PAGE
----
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Title: The biosynthesis of porphyrins by species of Athiorhodaceae
Author: Cooper, Ralph
Awarding Body: University of Oxford
Current Institution: University of Oxford
Date of Award: 1959
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Abstract:
Introduction The biosynthetic reactions leading from the initial substrates for porphyrin biosynthesis, glycine and succinyl coenzyme - A, to the monopyrrole porphobilinogen have been studied in detail in work with animals, plants and photosynthetic bacteria. Less is known about the reactions from porphobilinogen to protoporphyrin. Recent studies with enzyme systems from animals and algae have shown that colourless precursors of porphyrins, resembling the porphyrinogens produced by chemical reduction of porphyrins, are synthesised from porphobilinogen, and that chemically prepared porphyrinogens may be utilised for synthesis of other porphyrins; little is known of the properties of either the chemically prepared porphyrinogens or the biologically synthesised precursors of porphyrins. The reactions leading from protoporphyrin to chlorophylls have been studied in detail only in mutant strains of Chlorella which excrete magnesium protoporphyrin and other intermediates containing magnesium. The conditions of incubation necessary for the synthesis of free porphyrins, haem and bacteriochlorophyll have been studied in detail with suspensions of Rhodopseudomonas spheroides, and provided a basis for the present study. The present investigation A photosynthetic bacterium was isolated from mud, using enrichment cultures incubated in the light, and Identified as a strain of Rhodopseudomonas capsulatus, a member of the Athiorhodaceae, from its morphological and nutritional properties. To provide a basis for later work on the biosynthesis of porphyrins, the nutrition of Rps. capsulatus was investigated and compared with that of Rhodopseudomonas palustris; standard growth media were devised for each organism. When ammonium was the sole source of combined nitrogen, there was a delay of 4 days before cultures of Rps. capsulatus incubated in the light in the presence of air started to grow; no such delay was observed with Rps. palustris is under similar conditions. This delay was prevented by adding 10-6 M methionine or 2 × 10-10 M cobalamin to growth media, or by incubating cultures anaerobically . When high concentrations of acid-hydrolysed casein were incorporated into growth media for Rps. capsulatus, growth yields of up to 8 mg. dry wt./ml. were obtained. The growth of Rps. palustris was sharply inhibited by concentrations of glycine greater than 4 × 10-3 M; no such inhibition was observed when glycine-leucine peptides were used in place of glycine. Rps. capsulatus, but not Rps. palustris, excreted magnesium protoporphyrin into culture fluids. This compound, previously reported only in work with algae, was identified by its absorption spectrum and that of the protoporphyrin derived from it, and by testing for magnesium. Both Rps. capsulatus and Rps. palustris formed coproporphyrin and bacteriochlorophyll in cultures incubated in the light; the formation of bacteriochlorophyll was reduced and that of coproporphyrin much increased when iron citrate was withheld from the medium. The synthesis of porphyrin (mainly coproporphyrin III), magnesium protoporphyrin and bacteriochlorophyll was investigated in suspensions of Rps. capsulatus incubated in the light. Incubation mixtures were devised to support the maximum synthesis of each of these compounds, and the effect of omitting various components was recorded. The concentrations of added iron citrate supporting optimal synthesis of coproporphyrin, magnesium protoporphyrin and bacteriochlorophyll were, respectively, nil, 2 × 10-5 M and 2 × 10-4 M, suggesting that iron may be required for the conversion of magnesium protoporphyrin, or some related compound, to bacteriochlorophyll, as well as for earlier steps in the biosynthetic pathway. Added DL-methionine increased the synthesis of coproporphyin and, (at a lower concentration), of magnesium protoporphyrin, but not of bacteriochlorophyll. The anionic detergent, Tween 80, was essential in both cultures and suspensions if more than trace amounts of magnesium protoporphyrin were to be formed. Suspensions of Rps. capsulatus, incubated anaerobically in the light in the medium designed for optimal synthesis of coproporphyrin, gave rise to almost colourless supernatant fluids after centrifuging. However, when such supernatant fluids were allowed to stand in air, the colour changed to orange and then red, and the concentration of coproporphyrin increased 20-fold. When freshly prepared supernatant fluids were acidified, the increase in the content of coproporphyrin was accompanied by the appearance of a strong absorption band at 500 mμ which increased and then decreased in intensity. These changes were accelerated by light, oxidising agents, alkali, or organic solvents, and retarded by reducing agents. The time course of the changes in optical densities at 548 mμ (due to coproporphyrin} and at 300 mμ was followed when iodine or hydrogen peroxide was added to freshly prepared supernatant fluids from suspensions of Rps. capsulatus. The two oxidising agents produced similar sequences of changes in optical density, and in each case when the optical density at 500 mμ had begun to decrease, the ratio of decrease at 500 mμ to increase at 548 mμ was constant at 2.1; this same ratio was also observed in acidified supernatant fluids under other conditions. It was concluded that a colourless precursor of coproporphyrin III (designated compound x) was produced in these suspensions of Rps. capsulatus; compound x was spontaneously oxidised to coproporphyrin III via. an intermediate absorbing at 300 mμ in acid solution (compound y). The probable molar extinction coefficient of compound y at 500 mμ was estimated from the above data. A method was devised for the extraction of compounds x and y from supernatant fluids into ether followed by re-extraction into aqueous alkali. The chemical and spectrometric properties of the extracted preparation were surveyed; three tests for bile pigments were applied with negative results. The spectrum in ether showed peaks at 48l mμ and 372 mμ probably due to compound y, and a further, sharp peak at 437 mμ. The preparation of compounds x and y was compared with coproporphyrinogen, the colourless tetrapyrrole produced w&en six hydrogen atoms are added to the coproporphyrin molecule, and prepared in the present work by reduction of coproporphyrin by sodium amalgam. The two preparations were identical in all observations made, including solubility, spectral and chemical properties. Hence compound x is probably coproporphyrinogen III; compound y may be a bilene, that is a tetrapyrrole containing one dipyrryl methane group. The following conversions were not observed when preparations of the substrates were added to suspensions incubated in the light and synthesis of the products compared with that in controls:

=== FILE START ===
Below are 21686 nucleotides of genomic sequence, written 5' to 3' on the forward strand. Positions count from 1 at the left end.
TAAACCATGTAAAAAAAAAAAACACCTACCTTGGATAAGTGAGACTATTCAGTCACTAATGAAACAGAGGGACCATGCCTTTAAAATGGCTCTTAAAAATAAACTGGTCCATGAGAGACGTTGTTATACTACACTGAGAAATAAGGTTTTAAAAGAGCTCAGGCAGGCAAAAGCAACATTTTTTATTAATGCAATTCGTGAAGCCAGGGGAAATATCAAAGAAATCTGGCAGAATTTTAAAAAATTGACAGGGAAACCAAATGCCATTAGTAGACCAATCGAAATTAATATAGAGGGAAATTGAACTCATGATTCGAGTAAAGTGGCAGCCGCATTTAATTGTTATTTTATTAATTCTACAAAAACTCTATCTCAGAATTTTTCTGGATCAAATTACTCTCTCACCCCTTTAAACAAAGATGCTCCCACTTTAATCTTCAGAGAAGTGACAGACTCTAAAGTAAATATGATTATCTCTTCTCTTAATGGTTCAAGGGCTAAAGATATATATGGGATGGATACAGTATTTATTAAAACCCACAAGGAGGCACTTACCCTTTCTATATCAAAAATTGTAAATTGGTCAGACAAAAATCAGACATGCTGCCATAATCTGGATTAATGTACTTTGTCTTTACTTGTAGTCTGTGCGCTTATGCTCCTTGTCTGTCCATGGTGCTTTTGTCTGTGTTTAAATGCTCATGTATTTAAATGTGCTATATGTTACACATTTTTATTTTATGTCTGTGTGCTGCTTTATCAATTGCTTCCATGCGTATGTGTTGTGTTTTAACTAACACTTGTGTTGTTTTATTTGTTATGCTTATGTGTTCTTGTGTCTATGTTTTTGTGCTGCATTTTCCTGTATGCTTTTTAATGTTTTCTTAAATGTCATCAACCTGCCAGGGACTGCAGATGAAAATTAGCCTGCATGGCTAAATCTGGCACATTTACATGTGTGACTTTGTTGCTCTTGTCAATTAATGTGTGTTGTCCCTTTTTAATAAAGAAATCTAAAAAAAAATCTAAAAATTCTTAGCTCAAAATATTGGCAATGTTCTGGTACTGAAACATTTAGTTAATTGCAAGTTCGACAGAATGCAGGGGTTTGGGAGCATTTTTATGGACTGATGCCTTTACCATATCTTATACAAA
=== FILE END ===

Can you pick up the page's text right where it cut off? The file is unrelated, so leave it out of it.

1. coproporphyrinogen to magnesium protoporphyrin (Rps. capsulatus and Rps. spheroides)
  2. coproporphyrinogen to bacteriochlorophyll (Rps. capsulatus and Rps. spheroides)
  3. magnesium protoporphyrin to bacteriochlorophyll (Rps. capsulatus)
14C - labelled coproporphyrinogen and bacteriopheophytin were prepared by incubating suspensions of Rps. capsulatus with 2 - 14C glycine. The molar specific activity of the pure bacteriopheophytin, prepared by chemical removal of the magnesium atom of bacteriochlorophyll followed by column chromatography, was 7 - 8 times that of the original 2 - 14C glycine. The corresponding ratio for the coproporphyrin preparation was 10 - 11, but the purity of this preparation was uncertain. The radioactivity of bacteriopheophytin synthesised when suspensions of Rps. capsulatus were incubated in the presence of the 14C - labelled coproporphyrinogen was negligible. Pyrrole compounds may be unable to penetrate from the external medium to the sites of porphyrin and bacteriochlorophyll synthesis in this organism.
Supervisor: Not available Sponsor: Not available
Qualification Name: Thesis (Ph.D.) Qualification Level: Doctoral
EThOS ID: uk.bl.ethos.734647  DOI: Not available